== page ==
My dictionary defines progress as ‘development towards an improved or more advanced condition’. Strangely, it omits the phrase, ‘getting helplessly stuck in your car and flattened by an Eddie Stobart Type 2 Scania Road Train’.
This is one of many concerns thrown up by Highways England’s latest obsession: smart motorways. This is the government’s way of turning the country’s safest, quickest roads into the slowest, most dangerous roads on the planet.
On a motorway, you’re separated from the homicidal nutters coming the other way by a crash barrier. Traffic joins safely on long slip roads. Driving is simple – free from junctions, roundabouts and traffic lights. There are no learners - yet (until next year) or cyclists.
It works pretty well, and people have a general sense of how to behave like good girls and boys.
But with smart motorways, the government believes you’ll arrive earlier at your destination if you travel there more slowly. But I studied physics at school, and I’m pretty sure they’re wrong.
To enforce this, smart motorways reduce the speed limit from 70 to 50 using sensors more sensitive than the nasal receptors of the star-nosed mole. They’ll even reduce limits to 40 in some instances. But that’s probably just to catch you out.
The government also believes it’s safer to remove the hard shoulder during certain periods (or completely), so that we get an extra lane of traffic. That’s like saying, to make children’s school lessons more exciting, their teacher should be replaced by a ravenous polar bear.
OK, OK, so we get periodic refuge areas, which give you safe harbour if you break down or run out of fuel. But these areas are poorly signposted and lit like a disused coalmine. You’d also have to instruct your car to break down very, very near one, and the last time I checked, my car didn’t have ears.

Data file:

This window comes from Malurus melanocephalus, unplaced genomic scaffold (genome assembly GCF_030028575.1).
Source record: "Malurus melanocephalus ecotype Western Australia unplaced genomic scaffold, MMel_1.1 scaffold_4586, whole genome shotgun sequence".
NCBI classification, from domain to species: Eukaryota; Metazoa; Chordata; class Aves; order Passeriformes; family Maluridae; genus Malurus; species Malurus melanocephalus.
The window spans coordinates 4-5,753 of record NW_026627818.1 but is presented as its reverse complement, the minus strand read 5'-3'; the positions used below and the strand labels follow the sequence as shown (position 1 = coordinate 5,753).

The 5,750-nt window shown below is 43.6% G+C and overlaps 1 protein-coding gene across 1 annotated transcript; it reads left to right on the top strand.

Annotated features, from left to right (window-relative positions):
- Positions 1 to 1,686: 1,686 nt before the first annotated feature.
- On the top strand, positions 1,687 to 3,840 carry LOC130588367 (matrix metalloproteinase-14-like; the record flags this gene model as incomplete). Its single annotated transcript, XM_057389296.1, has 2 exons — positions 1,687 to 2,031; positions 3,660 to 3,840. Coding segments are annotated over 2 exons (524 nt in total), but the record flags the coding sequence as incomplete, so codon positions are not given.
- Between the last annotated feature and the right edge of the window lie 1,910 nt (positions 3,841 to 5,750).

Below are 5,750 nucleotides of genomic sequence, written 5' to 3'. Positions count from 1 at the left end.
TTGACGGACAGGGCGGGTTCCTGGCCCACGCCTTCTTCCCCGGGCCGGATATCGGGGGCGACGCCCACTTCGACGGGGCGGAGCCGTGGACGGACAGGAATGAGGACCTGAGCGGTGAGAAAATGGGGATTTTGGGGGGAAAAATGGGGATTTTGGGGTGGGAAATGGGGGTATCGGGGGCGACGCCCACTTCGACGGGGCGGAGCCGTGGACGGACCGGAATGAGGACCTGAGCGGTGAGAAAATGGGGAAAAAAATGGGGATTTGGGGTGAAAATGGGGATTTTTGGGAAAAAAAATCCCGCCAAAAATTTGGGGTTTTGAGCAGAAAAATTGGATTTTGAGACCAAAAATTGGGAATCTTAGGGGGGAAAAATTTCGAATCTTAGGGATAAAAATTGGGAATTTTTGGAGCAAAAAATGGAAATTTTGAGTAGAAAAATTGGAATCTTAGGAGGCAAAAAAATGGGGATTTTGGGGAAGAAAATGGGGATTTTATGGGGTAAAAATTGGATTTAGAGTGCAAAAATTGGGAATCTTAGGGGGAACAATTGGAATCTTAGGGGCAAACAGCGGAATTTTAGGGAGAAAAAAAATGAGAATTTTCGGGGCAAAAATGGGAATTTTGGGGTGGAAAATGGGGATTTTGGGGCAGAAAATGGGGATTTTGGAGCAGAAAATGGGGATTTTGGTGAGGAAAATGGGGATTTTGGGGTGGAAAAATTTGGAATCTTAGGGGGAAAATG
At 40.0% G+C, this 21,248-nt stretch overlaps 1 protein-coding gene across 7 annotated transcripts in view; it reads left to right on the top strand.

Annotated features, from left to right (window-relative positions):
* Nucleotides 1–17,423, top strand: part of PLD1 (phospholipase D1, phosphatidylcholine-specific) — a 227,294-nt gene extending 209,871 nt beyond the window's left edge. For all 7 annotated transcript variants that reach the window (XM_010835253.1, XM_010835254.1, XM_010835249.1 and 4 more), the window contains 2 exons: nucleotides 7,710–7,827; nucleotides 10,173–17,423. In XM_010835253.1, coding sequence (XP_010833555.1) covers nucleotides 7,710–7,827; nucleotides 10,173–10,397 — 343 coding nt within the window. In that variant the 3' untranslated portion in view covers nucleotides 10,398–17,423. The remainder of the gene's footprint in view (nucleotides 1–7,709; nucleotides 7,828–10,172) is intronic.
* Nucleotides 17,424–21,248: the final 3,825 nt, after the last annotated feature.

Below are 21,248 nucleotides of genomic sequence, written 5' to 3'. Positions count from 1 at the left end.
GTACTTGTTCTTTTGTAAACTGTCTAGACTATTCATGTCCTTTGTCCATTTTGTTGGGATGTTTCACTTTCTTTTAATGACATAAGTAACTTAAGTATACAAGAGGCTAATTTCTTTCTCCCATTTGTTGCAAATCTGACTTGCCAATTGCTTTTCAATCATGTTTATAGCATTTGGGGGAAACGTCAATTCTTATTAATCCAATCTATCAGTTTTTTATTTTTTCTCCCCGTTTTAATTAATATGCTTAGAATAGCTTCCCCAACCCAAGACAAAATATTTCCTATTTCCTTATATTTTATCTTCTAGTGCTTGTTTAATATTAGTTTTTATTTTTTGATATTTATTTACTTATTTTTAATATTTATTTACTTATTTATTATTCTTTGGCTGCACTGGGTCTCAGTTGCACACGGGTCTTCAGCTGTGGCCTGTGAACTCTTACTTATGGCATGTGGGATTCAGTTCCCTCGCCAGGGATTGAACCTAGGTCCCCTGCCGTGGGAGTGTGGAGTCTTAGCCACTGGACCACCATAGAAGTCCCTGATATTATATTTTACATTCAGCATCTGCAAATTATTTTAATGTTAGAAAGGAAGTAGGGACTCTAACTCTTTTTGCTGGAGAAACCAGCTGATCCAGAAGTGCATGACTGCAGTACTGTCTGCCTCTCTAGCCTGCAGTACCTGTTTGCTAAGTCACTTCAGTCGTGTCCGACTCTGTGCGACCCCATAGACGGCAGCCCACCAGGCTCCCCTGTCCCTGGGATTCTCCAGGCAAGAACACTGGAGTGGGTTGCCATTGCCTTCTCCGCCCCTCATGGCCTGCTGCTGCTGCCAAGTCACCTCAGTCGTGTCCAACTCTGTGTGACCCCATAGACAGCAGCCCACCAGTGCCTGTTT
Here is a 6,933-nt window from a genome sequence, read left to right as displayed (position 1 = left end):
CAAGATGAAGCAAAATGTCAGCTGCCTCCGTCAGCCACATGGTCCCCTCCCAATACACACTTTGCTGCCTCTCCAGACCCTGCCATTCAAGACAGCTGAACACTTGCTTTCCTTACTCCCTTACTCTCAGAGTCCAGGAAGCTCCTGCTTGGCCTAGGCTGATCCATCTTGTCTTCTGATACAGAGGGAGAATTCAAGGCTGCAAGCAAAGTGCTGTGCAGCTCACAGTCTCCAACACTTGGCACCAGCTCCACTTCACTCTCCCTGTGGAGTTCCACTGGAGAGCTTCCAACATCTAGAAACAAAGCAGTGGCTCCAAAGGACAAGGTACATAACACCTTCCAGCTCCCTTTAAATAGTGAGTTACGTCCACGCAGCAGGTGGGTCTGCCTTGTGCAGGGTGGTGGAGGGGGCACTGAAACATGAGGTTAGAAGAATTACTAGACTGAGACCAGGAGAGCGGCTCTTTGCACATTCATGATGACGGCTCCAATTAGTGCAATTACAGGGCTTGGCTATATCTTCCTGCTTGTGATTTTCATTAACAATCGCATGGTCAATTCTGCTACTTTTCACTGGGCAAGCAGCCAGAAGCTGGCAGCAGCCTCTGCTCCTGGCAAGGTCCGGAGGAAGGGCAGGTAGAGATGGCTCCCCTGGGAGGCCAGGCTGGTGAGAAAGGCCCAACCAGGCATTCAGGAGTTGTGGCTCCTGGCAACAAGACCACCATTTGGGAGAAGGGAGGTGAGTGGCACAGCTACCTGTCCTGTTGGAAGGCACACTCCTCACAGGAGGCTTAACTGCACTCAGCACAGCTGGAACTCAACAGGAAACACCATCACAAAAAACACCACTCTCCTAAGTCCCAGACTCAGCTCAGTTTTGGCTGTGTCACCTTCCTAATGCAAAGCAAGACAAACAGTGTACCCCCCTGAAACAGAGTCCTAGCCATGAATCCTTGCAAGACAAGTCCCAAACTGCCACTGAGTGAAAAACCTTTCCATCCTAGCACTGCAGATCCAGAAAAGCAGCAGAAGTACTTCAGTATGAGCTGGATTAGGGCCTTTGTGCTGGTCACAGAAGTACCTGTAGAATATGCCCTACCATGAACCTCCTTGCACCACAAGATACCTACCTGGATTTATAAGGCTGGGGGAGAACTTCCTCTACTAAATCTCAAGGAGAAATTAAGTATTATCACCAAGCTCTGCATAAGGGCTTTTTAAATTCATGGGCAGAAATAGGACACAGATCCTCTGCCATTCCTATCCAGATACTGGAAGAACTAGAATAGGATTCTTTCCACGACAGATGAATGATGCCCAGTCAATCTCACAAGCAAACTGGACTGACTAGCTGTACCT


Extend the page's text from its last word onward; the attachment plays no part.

The refuge areas are smaller than the brain of the man who came up with the idea in the first place. There’s room only for half a smart car and no recovery vehicle. There’s no acceleration lane to rejoin traffic safely. And, with no hard shoulder, by the time your emergency vehicle has reached you, you’ll be in the market for a mobility scooter.
To counter these concerns, Highways England is trialling a redesigned emergency area with better signs and a highly visible orange road surface. But that’s like putting a funny hat on Philip Hammond and expecting him to be more interesting. He’s
Chancellor of the Exchequer, by the way.
But smart motorways come with a familiar theme attached – speed cameras. These are to ordinary speed cameras what triffids were to nasturtiums.
Redflex Hadecs3s are being called out as stealth cameras. They’re small. They’ll get you when you’re doing 71. And they’re painted grey, sitting on the overhead gantries like bored owls. You’d almost think the government don’t want you to slow down.
Of course they don’t. Figures released following a Freedom of Information request from Confused.com show that more than £21 million of fines have already been issued to drivers on smart motorways. And new speeding laws mean some drivers could even be hit with £2500 penalties.
But let’s leave the last word to the AA. They know a thing or two about motoring. They’ve warned that limits on smart motorways are often cut to 50 or 60mph for no apparent reason – resulting in £100 fixed fines.
AA President Edmund King has branded limits totally inconsistent, insisting they don't always seem to reflect the reality of what's happening on the road.
He said, “The fact is that cameras are really being used to replace police. The problem is that cameras don't catch drink-drivers; they don't catch the middle-lane hoggers; they don't catch the dangerous tailgaters.”
That’s progress for you.